Affirmed as modified.

FOLEY, Judge (concurring in part, dissenting in part).

I concur in the result, but also respectfully dissent because I do not believe this court has jurisdiction of this case, and notwithstanding Hennepin County v. Civil Rights Commission of the City of Minneapolis, 355 N.W.2d 458 (Minn.Ct.App.1984), this case should be remanded to the Hennepin County District Court.

I do agree with that portion of Hennepin County which states:

We agree that by its own terms the APA provides only for review of decisions of agencies with statewide jurisdiction, and does not provide for review of local agency decisions. See Minn.Stat. § 1402, subd. 2 and 3 (1982).

Id. at 460.

Minneapolis Civil Rights Ordinance and Minnesota Administrative Procedure Act

1. The Minneapolis Code of Ordinances provides for judicial review of decisions made by the Civil Rights Commission:

Any person aggrieved by a final decision of a hearing committee or a review committee in a contested case, may seek judicial review in the district court as provided in Chapter 15 of Minnesota Statutes, the Administrative Procedure Act, and the District Court shall review the decision in conformance with the provisions of this Title.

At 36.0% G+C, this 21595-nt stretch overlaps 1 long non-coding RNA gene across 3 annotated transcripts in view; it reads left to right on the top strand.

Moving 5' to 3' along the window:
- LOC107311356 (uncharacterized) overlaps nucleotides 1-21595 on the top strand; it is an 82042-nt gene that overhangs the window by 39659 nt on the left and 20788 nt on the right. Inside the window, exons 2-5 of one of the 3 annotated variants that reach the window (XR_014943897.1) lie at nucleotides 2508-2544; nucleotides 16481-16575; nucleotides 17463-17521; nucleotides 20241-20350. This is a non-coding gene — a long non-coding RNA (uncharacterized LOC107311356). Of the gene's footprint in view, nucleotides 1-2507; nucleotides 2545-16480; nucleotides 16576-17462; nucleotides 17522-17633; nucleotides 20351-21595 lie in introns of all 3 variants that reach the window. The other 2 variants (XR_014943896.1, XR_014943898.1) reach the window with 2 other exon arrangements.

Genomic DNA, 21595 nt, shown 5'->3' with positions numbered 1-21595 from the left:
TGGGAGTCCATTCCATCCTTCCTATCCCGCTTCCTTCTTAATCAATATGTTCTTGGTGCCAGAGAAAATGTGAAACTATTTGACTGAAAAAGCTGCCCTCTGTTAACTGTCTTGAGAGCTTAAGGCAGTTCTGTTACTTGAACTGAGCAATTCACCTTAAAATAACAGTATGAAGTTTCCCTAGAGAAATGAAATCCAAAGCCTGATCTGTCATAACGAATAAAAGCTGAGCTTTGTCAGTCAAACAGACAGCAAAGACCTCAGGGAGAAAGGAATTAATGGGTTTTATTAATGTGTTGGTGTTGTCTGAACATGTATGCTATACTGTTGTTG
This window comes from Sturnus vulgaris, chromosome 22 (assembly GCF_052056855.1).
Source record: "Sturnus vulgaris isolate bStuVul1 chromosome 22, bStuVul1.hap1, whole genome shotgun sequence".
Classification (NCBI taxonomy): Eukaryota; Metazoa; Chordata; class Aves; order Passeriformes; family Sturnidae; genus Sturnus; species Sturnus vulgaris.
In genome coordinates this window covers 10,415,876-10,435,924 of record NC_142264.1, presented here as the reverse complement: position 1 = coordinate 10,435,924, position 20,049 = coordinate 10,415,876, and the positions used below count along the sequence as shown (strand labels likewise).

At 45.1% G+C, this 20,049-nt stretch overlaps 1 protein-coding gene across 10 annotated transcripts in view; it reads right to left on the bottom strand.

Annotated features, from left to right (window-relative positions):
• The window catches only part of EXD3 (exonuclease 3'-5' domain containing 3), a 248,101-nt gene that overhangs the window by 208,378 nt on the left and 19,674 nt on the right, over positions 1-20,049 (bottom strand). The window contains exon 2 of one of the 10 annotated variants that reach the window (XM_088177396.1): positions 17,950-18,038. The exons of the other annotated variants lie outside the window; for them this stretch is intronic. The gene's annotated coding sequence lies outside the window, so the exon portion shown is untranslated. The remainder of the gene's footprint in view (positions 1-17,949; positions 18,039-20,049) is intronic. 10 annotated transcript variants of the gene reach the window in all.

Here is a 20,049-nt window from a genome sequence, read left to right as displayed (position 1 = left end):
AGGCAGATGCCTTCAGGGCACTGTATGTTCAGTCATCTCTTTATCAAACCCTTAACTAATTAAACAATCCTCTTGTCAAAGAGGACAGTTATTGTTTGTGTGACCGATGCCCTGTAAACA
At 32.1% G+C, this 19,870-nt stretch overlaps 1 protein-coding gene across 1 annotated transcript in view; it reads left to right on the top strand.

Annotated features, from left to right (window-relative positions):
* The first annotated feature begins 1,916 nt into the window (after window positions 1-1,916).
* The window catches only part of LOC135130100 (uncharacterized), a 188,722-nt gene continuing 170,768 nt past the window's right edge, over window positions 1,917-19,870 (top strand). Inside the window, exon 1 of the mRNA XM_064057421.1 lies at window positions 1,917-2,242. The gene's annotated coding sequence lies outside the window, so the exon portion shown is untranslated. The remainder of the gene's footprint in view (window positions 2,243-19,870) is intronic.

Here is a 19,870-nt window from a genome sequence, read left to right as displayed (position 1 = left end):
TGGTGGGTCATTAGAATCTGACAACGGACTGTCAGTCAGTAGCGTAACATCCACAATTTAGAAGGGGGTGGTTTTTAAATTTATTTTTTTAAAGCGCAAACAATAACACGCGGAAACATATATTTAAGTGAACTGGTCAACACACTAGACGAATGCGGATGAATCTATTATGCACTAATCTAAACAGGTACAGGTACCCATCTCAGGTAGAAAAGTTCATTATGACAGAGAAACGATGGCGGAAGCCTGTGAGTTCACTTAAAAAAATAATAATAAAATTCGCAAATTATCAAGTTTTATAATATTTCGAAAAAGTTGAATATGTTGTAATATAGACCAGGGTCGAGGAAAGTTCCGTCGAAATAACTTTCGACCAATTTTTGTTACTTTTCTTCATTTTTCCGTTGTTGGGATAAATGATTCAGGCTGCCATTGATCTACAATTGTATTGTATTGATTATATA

Minneapolis, Minn., Code § 141.60(b) (1976 & Supp. No. 6, 6-82). The Administrative Procedure Act formerly Chapter 15 of the Minnesota Statutes, has been renumbered and is now found at Minn.Stat. §§ 14.01-.70 (1982 & Supp.1983).

In 1982, when the ordinance was promulgated, the APA provided for judicial review in the district court. See Minn.Stat. § 14.63 (1982). Effective August 1, 1983, however, the APA was amended to take into account this court's existence, and § 14.63 now provides for an appeal to this court. See 1983 Minn. Laws ch. 247, § 9, at 856 (amending Minn.Stat. § 14.63 (1982)). The statute defining this court's jurisdiction is consistent with the amended APA and gives this court jurisdiction to hear, inter alia, "the decisions of administrative agencies in contested cases, as provided in sections 14.63 to 14.69." Minn.Stat. § 480 A. 06, subd. 4 (Supp.1983).